The Archdiocese of Cologne, one of Germany’s richest archdiocese with assets of €3.35 billion or $3.82 billion at the end of 2013, is again courting controversy on the subject of child abuse in German Catholic Church. The Archdiocese had invited journalists to discuss an unpublished redacted version of child abuse report and asked reporters to sign a pledge to keep the contents a secret’. The report includes information on crimes, alleged perpetrators and implicated church officials. The eight invited journalists refused to sign the document.
“The journalist commits himself to exercise absolute silence regarding this information,” the agreement read, as per Deutsche Welle, the German public state-owned international broadcaster. The church officials had planned to explain issues regarding the report’s methodology to the journalists, adds the German official media.
Two years ago, Cardinal Rainer Maria Woelki, the Archbishop of Cologne, promised an independent and comprehensive investigation into sexual abuse in his diocese. A Mannheim, Heidelberg, and Giessen (MHG-Forschungsprojekt, 2018) or the MHG study of 2018 researched the incidence of child sexual abuse within Germany’s 27 dioceses, the abuser – victim characteristics and the responses of the church to such revelations. The study analysed the 38,156 personnel files spanning a period of 68 years, from 1946 to 2014. The study found allegations of sexual abuse of minors by 1,670 clerics which corresponded to 4.4% of all clerics from 1946 to 2014.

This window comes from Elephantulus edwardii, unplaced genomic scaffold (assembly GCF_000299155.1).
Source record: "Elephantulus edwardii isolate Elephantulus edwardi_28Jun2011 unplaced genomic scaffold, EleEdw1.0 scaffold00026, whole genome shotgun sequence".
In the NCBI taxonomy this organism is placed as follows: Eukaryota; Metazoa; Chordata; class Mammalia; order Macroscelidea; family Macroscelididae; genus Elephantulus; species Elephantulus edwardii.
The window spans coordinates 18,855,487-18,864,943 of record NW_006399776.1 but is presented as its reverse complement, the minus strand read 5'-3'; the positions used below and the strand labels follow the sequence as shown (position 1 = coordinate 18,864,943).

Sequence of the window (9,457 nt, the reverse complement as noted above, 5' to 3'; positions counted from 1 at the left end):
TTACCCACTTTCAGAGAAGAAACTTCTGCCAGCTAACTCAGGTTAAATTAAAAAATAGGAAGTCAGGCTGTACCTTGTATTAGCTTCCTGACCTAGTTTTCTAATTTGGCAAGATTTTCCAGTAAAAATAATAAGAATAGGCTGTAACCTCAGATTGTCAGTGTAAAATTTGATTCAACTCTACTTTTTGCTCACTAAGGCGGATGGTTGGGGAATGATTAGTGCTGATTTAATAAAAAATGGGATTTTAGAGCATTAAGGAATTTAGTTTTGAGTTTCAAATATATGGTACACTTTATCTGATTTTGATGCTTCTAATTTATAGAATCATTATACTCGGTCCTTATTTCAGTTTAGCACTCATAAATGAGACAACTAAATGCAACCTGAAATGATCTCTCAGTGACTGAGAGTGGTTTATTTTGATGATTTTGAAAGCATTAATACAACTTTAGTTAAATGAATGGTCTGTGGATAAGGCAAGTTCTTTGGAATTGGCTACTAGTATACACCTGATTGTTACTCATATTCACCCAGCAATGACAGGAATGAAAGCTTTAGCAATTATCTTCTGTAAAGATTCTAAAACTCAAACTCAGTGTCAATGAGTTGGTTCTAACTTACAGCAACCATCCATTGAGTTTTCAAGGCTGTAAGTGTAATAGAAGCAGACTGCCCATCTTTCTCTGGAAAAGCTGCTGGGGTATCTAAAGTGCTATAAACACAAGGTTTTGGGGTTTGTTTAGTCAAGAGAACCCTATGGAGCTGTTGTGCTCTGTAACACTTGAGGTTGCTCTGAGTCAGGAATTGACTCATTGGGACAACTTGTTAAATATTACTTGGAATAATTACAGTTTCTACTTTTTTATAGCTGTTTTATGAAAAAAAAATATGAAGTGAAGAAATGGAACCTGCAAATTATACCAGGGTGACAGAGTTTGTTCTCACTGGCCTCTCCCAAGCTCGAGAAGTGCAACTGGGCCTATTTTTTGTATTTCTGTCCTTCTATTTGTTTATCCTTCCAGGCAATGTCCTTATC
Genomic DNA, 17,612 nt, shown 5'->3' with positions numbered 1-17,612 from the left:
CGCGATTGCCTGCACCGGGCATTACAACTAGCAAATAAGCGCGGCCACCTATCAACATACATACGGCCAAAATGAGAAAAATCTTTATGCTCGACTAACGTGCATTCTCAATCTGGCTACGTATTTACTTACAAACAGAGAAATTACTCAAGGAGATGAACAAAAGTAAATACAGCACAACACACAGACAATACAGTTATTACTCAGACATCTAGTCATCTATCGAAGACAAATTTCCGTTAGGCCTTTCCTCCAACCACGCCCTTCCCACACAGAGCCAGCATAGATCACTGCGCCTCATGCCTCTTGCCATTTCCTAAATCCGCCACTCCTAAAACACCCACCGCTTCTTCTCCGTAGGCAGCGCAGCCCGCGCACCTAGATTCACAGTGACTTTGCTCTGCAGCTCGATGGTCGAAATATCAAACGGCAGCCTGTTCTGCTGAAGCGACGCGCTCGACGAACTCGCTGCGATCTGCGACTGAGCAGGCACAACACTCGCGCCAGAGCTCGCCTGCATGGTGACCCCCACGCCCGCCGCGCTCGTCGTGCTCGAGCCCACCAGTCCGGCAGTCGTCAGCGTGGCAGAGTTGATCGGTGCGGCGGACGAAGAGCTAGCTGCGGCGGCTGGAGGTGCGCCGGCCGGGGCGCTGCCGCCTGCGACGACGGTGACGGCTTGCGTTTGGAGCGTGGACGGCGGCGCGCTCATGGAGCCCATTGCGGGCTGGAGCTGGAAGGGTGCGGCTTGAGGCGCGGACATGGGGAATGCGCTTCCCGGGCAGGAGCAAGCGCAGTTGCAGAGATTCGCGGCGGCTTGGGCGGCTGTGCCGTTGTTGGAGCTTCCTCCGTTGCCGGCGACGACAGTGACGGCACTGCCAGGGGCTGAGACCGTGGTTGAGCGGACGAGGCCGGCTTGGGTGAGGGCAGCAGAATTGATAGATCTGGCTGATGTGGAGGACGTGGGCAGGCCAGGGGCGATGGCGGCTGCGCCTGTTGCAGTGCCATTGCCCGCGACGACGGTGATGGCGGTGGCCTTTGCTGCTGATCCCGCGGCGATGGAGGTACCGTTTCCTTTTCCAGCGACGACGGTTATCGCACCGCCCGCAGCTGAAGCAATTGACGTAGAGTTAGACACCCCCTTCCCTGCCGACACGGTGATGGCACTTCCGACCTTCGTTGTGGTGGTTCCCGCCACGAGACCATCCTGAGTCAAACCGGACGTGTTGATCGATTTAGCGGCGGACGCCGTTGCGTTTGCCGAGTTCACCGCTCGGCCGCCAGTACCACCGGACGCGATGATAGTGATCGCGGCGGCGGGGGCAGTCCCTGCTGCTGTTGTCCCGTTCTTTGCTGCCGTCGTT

The report was assumed to be released after Cardinal Woelki spoke to Deutsche Welle on March 2020. But in October 2020, the victims were told that the report was not legally watertight and contained inadmissible prejudices. A new version is scheduled to be released in March 2021.
In a recent study by the German Conference of Superiors of Religious Orders (DOK), a collective comprised of superiors in the orders and congregations in Germany, at least 1,412 people approached the organizations claiming they were sexually abused as children, teenagers or as wards. At least 654 monks, nuns and other members of the orders were accused of abuse. About 80% of the victims were male and 20% female. About 80% of the suspected abusers have since died, while 37 of the accused have left their orders. Out of the 392 religious orders in Germany, only 291 responded to the questionnaire. Among the participating institutions, over one third said they had logged allegations of sexual abuse. Some of the allegations date back to the 1950s and 60s when many local schools and boarding schools in Germany were run by monks and nuns. While over 75% of the members of Germany’s religious orders are women, the alleged perpetrators were overwhelmingly male.